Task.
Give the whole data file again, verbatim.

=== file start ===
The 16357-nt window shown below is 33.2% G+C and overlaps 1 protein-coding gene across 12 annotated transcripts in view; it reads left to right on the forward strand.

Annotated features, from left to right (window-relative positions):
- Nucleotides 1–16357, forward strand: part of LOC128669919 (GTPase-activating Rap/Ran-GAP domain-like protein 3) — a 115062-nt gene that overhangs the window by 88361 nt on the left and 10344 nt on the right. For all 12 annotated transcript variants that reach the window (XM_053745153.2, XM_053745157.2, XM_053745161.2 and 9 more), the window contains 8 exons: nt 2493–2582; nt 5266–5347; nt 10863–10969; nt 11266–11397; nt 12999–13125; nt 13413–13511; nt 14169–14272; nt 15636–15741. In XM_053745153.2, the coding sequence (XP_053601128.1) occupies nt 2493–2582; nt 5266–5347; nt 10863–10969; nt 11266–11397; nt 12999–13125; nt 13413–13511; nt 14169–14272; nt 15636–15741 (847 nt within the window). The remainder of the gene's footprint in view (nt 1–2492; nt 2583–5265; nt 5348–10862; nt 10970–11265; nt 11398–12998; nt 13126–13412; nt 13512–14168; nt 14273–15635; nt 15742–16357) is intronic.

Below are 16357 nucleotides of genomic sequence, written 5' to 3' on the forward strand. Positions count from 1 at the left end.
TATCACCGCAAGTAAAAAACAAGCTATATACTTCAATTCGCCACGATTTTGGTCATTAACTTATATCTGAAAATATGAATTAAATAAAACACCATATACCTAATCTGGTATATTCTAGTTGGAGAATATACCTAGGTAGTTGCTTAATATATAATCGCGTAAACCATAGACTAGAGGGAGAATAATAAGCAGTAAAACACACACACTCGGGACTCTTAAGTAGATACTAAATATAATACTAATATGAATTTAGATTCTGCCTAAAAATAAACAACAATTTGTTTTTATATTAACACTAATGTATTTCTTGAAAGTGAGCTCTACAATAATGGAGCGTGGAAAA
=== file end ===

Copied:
The 16357-nt window shown below is 33.2% G+C and overlaps 1 protein-coding gene across 12 annotated transcripts in view; it reads left to right on the forward strand.

Annotated features, from left to right (window-relative positions):
- Nucleotides 1–16357, forward strand: part of LOC128669919 (GTPase-activating Rap/Ran-GAP domain-like protein 3) — a 115062-nt gene that overhangs the window by 88361 nt on the left and 10344 nt on the right. For all 12 annotated transcript variants that reach the window (XM_053745153.2, XM_053745157.2, XM_053745161.2 and 9 more), the window contains 8 exons: nt 2493–2582; nt 5266–5347; nt 10863–10969; nt 11266–11397; nt 12999–13125; nt 13413–13511; nt 14169–14272; nt 15636–15741. In XM_053745153.2, the coding sequence (XP_053601128.1) occupies nt 2493–2582; nt 5266–5347; nt 10863–10969; nt 11266–11397; nt 12999–13125; nt 13413–13511; nt 14169–14272; nt 15636–15741 (847 nt within the window). The remainder of the gene's footprint in view (nt 1–2492; nt 2583–5265; nt 5348–10862; nt 10970–11265; nt 11398–12998; nt 13126–13412; nt 13512–14168; nt 14273–15635; nt 15742–16357) is intronic.

Below are 16357 nucleotides of genomic sequence, written 5' to 3' on the forward strand. Positions count from 1 at the left end.
TATCACCGCAAGTAAAAAACAAGCTATATACTTCAATTCGCCACGATTTTGGTCATTAACTTATATCTGAAAATATGAATTAAATAAAACACCATATACCTAATCTGGTATATTCTAGTTGGAGAATATACCTAGGTAGTTGCTTAATATATAATCGCGTAAACCATAGACTAGAGGGAGAATAATAAGCAGTAAAACACACACACTCGGGACTCTTAAGTAGATACTAAATATAATACTAATATGAATTTAGATTCTGCCTAAAAATAAACAACAATTTGTTTTTATATTAACACTAATGTATTTCTTGAAAGTGAGCTCTACAATAATGGAGCGTGGAAAA